Off-campus South Dakota State University users: To download campus access theses, please use the following link to log into our proxy server with your South Dakota State University ID and password.
Non-South Dakota State University users: Please talk to your librarian about requesting this thesis through interlibrary loan.
Thesis - University Access Only
Master of Science (MS)
treatment of pain in children, analgesia
Pediatric self-assessment of pain is investigated prior to and one hour after administration of IV, IM, oral and rectal analgesics. The difference between IV/IM medications and 0/R medications on the mean of self-reported pain prior to and one hour after each administration in a 48 hour post surgical period is investigated.
A retrospective chart review is conducted. A convenience sample of children, aged four to eight, who had undergone a surgical procedure is included. The "Traffic Signal" pain rating scale is used by the children to rate their level of pain. Each child's chart is reviewed to determine the type and time of analgesic administration within the first 48 hours after surgery. Information regarding the child's self-report of pain is also obtained, both prior to and one hour after each administration of medication.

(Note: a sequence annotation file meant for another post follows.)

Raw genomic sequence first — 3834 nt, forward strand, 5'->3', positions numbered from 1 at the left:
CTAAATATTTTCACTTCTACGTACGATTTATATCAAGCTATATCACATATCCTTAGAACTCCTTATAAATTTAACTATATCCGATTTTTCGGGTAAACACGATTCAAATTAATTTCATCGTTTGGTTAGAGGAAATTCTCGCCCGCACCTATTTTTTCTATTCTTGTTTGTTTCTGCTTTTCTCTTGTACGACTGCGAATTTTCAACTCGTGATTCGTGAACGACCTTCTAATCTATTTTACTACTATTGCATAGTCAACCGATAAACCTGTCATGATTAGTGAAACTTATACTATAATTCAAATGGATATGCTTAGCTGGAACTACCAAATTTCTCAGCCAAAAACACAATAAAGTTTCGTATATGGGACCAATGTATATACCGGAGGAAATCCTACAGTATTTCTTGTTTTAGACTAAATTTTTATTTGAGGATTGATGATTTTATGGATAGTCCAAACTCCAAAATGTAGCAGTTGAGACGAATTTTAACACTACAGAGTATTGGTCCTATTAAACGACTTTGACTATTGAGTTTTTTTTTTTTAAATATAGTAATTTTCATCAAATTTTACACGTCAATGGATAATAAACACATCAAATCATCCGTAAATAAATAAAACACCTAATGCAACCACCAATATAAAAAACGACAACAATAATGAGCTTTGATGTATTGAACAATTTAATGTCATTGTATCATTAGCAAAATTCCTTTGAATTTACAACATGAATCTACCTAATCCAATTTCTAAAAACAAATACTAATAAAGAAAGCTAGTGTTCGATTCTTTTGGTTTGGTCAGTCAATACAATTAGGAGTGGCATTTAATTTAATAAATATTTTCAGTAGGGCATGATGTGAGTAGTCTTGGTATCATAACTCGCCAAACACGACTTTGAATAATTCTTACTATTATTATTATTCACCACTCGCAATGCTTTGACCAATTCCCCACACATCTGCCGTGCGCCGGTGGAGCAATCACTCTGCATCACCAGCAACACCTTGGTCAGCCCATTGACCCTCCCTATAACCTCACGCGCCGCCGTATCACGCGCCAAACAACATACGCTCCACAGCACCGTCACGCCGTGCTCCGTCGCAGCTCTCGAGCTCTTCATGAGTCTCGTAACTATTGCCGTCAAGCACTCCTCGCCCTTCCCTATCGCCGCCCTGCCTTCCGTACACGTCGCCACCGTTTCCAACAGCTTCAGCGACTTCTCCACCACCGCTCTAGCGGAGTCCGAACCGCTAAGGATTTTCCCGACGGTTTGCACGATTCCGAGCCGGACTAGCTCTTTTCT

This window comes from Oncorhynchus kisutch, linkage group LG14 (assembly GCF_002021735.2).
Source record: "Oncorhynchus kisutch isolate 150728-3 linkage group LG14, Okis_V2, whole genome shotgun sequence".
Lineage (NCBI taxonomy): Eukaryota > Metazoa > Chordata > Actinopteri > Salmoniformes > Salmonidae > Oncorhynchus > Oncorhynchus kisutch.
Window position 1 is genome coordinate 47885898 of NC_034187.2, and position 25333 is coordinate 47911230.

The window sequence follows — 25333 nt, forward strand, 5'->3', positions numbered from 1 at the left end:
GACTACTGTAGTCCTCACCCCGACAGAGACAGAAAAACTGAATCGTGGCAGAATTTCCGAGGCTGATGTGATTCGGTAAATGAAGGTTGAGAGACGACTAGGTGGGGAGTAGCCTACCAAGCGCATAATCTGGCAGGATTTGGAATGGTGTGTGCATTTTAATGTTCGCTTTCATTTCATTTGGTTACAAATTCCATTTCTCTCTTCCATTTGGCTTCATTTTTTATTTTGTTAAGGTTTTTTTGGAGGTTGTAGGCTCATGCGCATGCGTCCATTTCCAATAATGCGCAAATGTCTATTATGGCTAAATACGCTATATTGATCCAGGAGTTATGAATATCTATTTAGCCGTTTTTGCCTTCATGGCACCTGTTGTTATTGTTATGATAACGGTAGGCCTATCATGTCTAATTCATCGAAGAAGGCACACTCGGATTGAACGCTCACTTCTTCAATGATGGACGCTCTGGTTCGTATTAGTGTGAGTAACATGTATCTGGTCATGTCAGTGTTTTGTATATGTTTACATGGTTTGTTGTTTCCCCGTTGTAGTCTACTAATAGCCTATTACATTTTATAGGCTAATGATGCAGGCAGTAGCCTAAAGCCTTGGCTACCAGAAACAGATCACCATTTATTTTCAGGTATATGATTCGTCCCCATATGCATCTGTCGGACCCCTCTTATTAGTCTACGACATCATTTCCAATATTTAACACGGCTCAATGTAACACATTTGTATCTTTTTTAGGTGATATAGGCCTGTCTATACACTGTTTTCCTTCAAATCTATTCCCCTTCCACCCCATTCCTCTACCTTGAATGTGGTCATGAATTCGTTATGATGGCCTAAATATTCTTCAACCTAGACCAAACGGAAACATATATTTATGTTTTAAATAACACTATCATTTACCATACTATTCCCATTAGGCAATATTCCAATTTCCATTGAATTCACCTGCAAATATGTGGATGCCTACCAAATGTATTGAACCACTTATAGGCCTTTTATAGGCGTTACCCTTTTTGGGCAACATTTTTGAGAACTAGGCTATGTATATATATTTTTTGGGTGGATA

This study shows that analgesic administration is an effective intervention in dealing with a child's pain. This study supports the fact that a child's pain is not being dealt with as effectively as it could be. Children in this study who received 0/R medication did not achieve as much pain relief as those children who received IV/IM medication. The IM route of analgesic administration continues to be utilized, demonstrating that pediatric pain is not being dealt with as efficiently as it could be. This study also supports the fact that children continue to be undermedicated.
Library of Congress Subject Headings
Pain in children -- Treatment
Number of Pages
South Dakota State University
Copyright © 1996 Nadine Bergin. All rights reserved
Bergin, Nadine A., "Pain Management: Administration of IV, IM, Oral and Rectal Analgesics for Pediatric Self-reported Pain" (1996). Electronic Theses and Dissertations. 814.